This material has turned up without information on the source of these remains or why they were collected. It’s scandalous that so many of our ancestors were held by the Freemasons, but it’s made worse by the fact that the Freemasons cannot tell us where they come from. How are we to rebury our ancestors when we don’t know where they came from? No wonder that the Craft was recently called to account for its role in colonization by one of Australia’s leading artists, in a prize-winning work that now hangs in the National Gallery of Australia. Danie Mellor’s From Rite to Ritual depicts a Masonic Lodge and its associated symbols: columns, chessboard floor, coffin, and the skull-and-crossbones. The scene is painted in the same blue as the Willow pattern crockery decorated with kitsch Chinese scenes that were first produced in Britain in the late eighteenth century – a typical consumer commodity of the imperial economy at the time when the Craft was being transplanted across the globe. Standing out incongruously against this background are color cameos of Australian animals, such as koalas, kangaroos, and red-winged parrots. At the center of the temple floor are ghostly Aboriginal men enacting a ceremonial dance. The picture reminds us of how the Craft provided a solemn and harmonious cover story for the lethal and greedy business of carving out colonies.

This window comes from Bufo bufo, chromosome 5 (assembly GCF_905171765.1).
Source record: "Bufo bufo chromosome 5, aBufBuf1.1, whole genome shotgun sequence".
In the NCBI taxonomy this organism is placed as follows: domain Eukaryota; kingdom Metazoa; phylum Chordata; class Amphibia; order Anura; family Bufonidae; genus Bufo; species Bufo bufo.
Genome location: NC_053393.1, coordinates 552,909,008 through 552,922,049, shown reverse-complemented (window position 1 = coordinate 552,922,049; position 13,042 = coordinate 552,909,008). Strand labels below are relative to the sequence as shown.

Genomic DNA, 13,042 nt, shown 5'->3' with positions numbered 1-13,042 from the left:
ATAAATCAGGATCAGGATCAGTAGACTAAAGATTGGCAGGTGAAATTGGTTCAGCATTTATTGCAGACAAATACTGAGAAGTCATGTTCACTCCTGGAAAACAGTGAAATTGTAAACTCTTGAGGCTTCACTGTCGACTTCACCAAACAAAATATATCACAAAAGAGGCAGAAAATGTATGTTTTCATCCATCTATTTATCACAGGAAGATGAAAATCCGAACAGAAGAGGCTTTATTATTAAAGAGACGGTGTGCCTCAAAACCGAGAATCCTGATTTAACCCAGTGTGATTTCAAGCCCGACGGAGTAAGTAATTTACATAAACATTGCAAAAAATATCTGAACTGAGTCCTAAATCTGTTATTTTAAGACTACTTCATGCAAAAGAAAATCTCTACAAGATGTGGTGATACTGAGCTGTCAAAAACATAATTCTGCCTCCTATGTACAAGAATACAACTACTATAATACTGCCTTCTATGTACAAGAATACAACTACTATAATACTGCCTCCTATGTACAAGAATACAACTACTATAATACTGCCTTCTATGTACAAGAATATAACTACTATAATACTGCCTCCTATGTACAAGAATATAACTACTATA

Yet Danie Mellor is aware of the Craft’s insistent contradictions: not only is he a former Freemason, but he is also of mixed indigenous and European heritage. From Rite to Ritual also dwells on the fragile common ground between western Freemasonry and indigenous Australian cultures, notably the way knowledge is embedded in ceremonies, and death is seen as central to the experience of being human. Australian Freemasons point to some Aboriginal community leaders who have been on the Square, such as Sir Douglas Nicholls, the élite Aussie rules footballer, campaigner, and Governor of South Australia in the mid-1970s. A glance at the indigenous press suggests that Nicholls is not an entirely isolated case. Historically, Freemasons may have poached symbols from other cultures around the world for use in their ceremonies, but the Lodges have proven again and again that they are also cradles of cultural dialogue.